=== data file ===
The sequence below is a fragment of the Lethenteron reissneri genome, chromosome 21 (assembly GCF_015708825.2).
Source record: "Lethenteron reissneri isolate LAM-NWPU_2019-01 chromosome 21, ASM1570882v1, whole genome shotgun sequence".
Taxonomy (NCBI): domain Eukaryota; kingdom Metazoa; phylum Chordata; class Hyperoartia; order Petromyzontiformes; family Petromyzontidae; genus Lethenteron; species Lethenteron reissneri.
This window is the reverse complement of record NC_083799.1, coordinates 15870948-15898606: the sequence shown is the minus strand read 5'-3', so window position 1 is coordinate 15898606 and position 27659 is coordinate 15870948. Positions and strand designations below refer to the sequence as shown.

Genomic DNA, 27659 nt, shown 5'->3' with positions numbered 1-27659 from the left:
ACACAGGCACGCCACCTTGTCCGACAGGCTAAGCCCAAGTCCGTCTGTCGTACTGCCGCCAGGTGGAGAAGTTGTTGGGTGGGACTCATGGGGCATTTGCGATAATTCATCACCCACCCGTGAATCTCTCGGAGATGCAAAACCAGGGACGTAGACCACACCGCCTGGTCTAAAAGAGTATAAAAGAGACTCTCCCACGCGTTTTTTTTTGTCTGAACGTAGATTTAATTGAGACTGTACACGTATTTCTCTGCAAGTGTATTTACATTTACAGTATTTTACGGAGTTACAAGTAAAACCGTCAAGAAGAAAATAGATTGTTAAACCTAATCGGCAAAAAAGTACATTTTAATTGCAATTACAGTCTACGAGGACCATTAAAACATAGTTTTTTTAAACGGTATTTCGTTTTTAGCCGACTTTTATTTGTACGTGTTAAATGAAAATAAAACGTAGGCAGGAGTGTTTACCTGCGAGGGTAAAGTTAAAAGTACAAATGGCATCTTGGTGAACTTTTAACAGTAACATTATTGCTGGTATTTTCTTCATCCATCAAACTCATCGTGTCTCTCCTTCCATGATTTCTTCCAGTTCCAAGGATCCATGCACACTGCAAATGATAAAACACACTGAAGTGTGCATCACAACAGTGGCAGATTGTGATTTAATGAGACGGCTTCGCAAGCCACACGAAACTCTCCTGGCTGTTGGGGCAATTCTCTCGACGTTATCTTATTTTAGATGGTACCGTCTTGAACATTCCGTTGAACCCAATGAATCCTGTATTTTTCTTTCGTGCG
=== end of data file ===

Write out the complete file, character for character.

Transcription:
The sequence below is a fragment of the Lethenteron reissneri genome, chromosome 21 (assembly GCF_015708825.2).
Source record: "Lethenteron reissneri isolate LAM-NWPU_2019-01 chromosome 21, ASM1570882v1, whole genome shotgun sequence".
Taxonomy (NCBI): domain Eukaryota; kingdom Metazoa; phylum Chordata; class Hyperoartia; order Petromyzontiformes; family Petromyzontidae; genus Lethenteron; species Lethenteron reissneri.
This window is the reverse complement of record NC_083799.1, coordinates 15870948-15898606: the sequence shown is the minus strand read 5'-3', so window position 1 is coordinate 15898606 and position 27659 is coordinate 15870948. Positions and strand designations below refer to the sequence as shown.

Genomic DNA, 27659 nt, shown 5'->3' with positions numbered 1-27659 from the left:
ACACAGGCACGCCACCTTGTCCGACAGGCTAAGCCCAAGTCCGTCTGTCGTACTGCCGCCAGGTGGAGAAGTTGTTGGGTGGGACTCATGGGGCATTTGCGATAATTCATCACCCACCCGTGAATCTCTCGGAGATGCAAAACCAGGGACGTAGACCACACCGCCTGGTCTAAAAGAGTATAAAAGAGACTCTCCCACGCGTTTTTTTTTGTCTGAACGTAGATTTAATTGAGACTGTACACGTATTTCTCTGCAAGTGTATTTACATTTACAGTATTTTACGGAGTTACAAGTAAAACCGTCAAGAAGAAAATAGATTGTTAAACCTAATCGGCAAAAAAGTACATTTTAATTGCAATTACAGTCTACGAGGACCATTAAAACATAGTTTTTTTAAACGGTATTTCGTTTTTAGCCGACTTTTATTTGTACGTGTTAAATGAAAATAAAACGTAGGCAGGAGTGTTTACCTGCGAGGGTAAAGTTAAAAGTACAAATGGCATCTTGGTGAACTTTTAACAGTAACATTATTGCTGGTATTTTCTTCATCCATCAAACTCATCGTGTCTCTCCTTCCATGATTTCTTCCAGTTCCAAGGATCCATGCACACTGCAAATGATAAAACACACTGAAGTGTGCATCACAACAGTGGCAGATTGTGATTTAATGAGACGGCTTCGCAAGCCACACGAAACTCTCCTGGCTGTTGGGGCAATTCTCTCGACGTTATCTTATTTTAGATGGTACCGTCTTGAACATTCCGTTGAACCCAATGAATCCTGTATTTTTCTTTCGTGCG